Well, it is over. After a difficult and worrisome nine months and a delivery that was nothing short of surreal we are home, with a beautiful perfect baby. He spends most of his time sleeping and nursing, but I’m not falling for it, not after telling everyone that Michael, at two weeks, was a quiet and calm baby. He went on, of course, to be nicknamed “Fussy Fussmore, the Horrible Adorable Baby”. Happily, Michael is now a thoroughly delightful 3 year old.
When Michelle developed gestational diabetes and was told she would have to have a physician deliver the baby and had to be monitored the whole time her initial reaction was one of defiance. She wanted to just stay home and have the baby on her own. A clinical birth, hooked up to machines, ran counter to her every instinct. She began to have bad dreams and a sense of foreboding.
We talked. I told her that six years ago, when I was told I needed heart bypass surgery, I was horrified. I had spent my adult life avoiding physicians and I felt like now I had fallen into their clutches, that they were now plotting something unnatural and invasive. And scary. At first I wanted to blow them off: What do they know anyway? But then I realized that if I was wrong and left my children fatherless I would have a lot to answer for. So I resolved to do whatever they said, to passively endure whatever came my way. You know, the old “lamb to the slaughter” thing. And I did so, even when I was pretty sure I was going to die as the nurse prepared me for surgery, just before the anesthesiologist knocked me out. But to my surprise, in what seemed like the next moment, I was waking up in the intensive care unit. It was over, and everything got better.
I suggested that this was a similar situation. If she dismissed the doctor’s opinion and went her own way and something happened to the baby she would never forgive herself.
So Michelle surrendered.
And we entered a foreign world. Our previous birthing experience consisted of a quiet room, dimly lit, with a midwife and maybe a nurse present. Michelle walked a lot, took showers, and changed position frequently. She spent a lot of time laboring on her hands and knees, rocking back and forth.
In complete contrast to this, we were in a bright room, with Michelle literally under a spotlight once hard labor began. There were three physicians and five nurses surrounding her, barking instructions. A line from somewhere- Firesign Theater?- came to me: “These geeks a’ gawkin’ at me”. She had an oxygen monitor on her finger, a blood pressure monitor on her arm, an IV in her other arm, and a band around her belly to watch the baby’s vital signs. When they also slapped an oxygen mask on her face she said “I feel like I am giving birth on the Starship Enterprise”.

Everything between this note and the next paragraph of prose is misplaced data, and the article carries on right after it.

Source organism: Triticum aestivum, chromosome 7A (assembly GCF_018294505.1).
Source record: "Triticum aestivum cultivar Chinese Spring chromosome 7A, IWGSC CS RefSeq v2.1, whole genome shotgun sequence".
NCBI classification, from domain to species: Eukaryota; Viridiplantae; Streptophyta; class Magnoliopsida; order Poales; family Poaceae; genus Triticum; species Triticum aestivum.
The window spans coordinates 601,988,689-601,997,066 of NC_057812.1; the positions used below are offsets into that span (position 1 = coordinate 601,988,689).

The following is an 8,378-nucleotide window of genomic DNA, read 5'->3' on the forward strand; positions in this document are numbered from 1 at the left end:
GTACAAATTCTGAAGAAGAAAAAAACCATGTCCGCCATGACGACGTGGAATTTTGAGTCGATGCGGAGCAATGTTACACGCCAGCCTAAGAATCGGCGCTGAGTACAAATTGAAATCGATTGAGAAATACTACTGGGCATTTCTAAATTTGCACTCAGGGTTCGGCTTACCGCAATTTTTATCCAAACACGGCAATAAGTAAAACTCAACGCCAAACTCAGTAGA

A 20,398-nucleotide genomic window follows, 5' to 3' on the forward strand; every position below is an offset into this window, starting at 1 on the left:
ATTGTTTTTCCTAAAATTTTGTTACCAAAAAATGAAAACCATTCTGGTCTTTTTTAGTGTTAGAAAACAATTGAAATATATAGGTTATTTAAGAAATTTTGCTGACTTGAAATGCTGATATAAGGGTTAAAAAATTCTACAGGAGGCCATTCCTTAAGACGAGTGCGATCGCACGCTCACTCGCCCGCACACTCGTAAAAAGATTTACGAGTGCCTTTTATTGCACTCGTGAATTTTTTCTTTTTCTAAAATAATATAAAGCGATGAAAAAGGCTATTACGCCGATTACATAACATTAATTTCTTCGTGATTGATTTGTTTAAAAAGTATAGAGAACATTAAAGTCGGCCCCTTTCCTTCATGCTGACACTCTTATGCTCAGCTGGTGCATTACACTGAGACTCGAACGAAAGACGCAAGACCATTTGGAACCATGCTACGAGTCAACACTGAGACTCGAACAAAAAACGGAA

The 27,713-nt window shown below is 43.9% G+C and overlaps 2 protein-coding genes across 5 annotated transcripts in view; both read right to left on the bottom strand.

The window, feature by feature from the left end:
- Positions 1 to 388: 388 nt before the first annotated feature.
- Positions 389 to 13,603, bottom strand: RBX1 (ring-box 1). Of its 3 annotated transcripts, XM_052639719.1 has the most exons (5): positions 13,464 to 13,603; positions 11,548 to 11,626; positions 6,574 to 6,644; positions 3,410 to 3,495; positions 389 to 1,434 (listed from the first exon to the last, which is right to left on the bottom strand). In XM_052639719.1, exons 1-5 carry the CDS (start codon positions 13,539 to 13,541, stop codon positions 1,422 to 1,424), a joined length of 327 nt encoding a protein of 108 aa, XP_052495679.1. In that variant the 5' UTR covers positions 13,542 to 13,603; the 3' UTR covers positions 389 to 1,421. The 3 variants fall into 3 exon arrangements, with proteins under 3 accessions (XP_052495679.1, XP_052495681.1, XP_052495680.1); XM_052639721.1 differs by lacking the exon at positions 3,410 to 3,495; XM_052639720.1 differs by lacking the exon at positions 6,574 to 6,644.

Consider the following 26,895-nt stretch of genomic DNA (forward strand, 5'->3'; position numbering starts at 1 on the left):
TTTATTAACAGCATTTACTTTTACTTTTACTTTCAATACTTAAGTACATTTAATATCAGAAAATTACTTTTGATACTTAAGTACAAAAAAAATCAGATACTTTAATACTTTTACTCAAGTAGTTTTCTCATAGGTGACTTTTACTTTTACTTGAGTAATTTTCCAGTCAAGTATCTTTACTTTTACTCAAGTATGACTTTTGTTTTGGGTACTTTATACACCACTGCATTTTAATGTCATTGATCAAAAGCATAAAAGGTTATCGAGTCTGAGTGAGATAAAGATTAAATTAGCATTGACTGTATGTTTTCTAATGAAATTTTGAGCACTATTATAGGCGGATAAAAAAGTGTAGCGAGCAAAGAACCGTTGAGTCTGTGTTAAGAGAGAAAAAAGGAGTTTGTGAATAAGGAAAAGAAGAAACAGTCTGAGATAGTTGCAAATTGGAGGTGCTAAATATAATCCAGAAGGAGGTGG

The whole thing was as unnatural as can be. Delivery was induced, as her diabetes had swelled her placenta. The drug used for this was called Pitosin, which the nurses called “The Pit”. All I could think of was “Pit ‘O Sin”, and wondered that the usually savvy drug companies could not have come up with a better name. When the drug was administered at 8:30 am the nurse confidently predicted that the baby was going to be born by noon. Michelle resisted for a long while the repeated entreaties to submit to an epidural, which numbs the body from the waist down, but after hours of nothing much happening she realized that her body was simply not going to cooperate and she gave in. Even when she closed her eyes and rested her face was tense.
The one singular grace in this was that the picture window in her room looked out on St Joseph’s church, perhaps 300 yards away. St Joseph’s was the Italian parish in Canton, and indeed looks like it was miraculously translated from Tuscany. On the facade, just under the rose window, was a large statue of St Joseph, offering his blessing to us. And so I turned again and again to St Joseph as my bride looked more and more desperate. Every labor is a type of Passion, but in this one Michelle looked confused instead of focused, as if she was tasting not only life-giving suffering but Christ’s cry of forsakeness.
And then, at 5pm it suddenly was over. We had been hoping for a girl, but I looked down and saw what appeared to be and alien with a penis.
You must understand that the first birth I witnessed, that of my son Patric, was unlike any other. I had braced myself for a red faced newborn, but he was pink, with no blood or slime on him at all. I caught him and he gave two little cries: “Waah. Waah.” Then he opened his eyes and studied my face. Then he started looking around the room. He looked like he was a month old when he was born. Subsequent babies were more typical, red and wrinkled and wailing, but this one was a bloody mess: greenish purple, mucous pouring out of his nose, with what looked like a coating of cheese. I quipped that we could name him Stilton.
Within moments he had been wiped off and looked not only human but beautiful and most importantly, healthy. And Michelle underwent her usual Transfiguration/Resurrection, from bedraggled to radiant. She had done what had to be done- “Not my will, but Thine be done” – and emerged on the other side.
And this little baby: he is very sweet and very blonde, unlike the others, even the three who eventually turned blonde. This one’s hair is a light as mine was when I was born.
Hence his name is Daniel.
And his middle name is Joseph, for at a most desperate moment I had turned to St Joseph, blessing us from across the way, and told him that if we could have a safe delivery of a healthy baby I would name him or her some variant of Joseph in gratitude. A couple of people have objected that we already have a Joseph Francis, but I don’t see the problem. Rather, our family is now even more under the patronage of St Joseph.
Surely there is nothing wrong with that.
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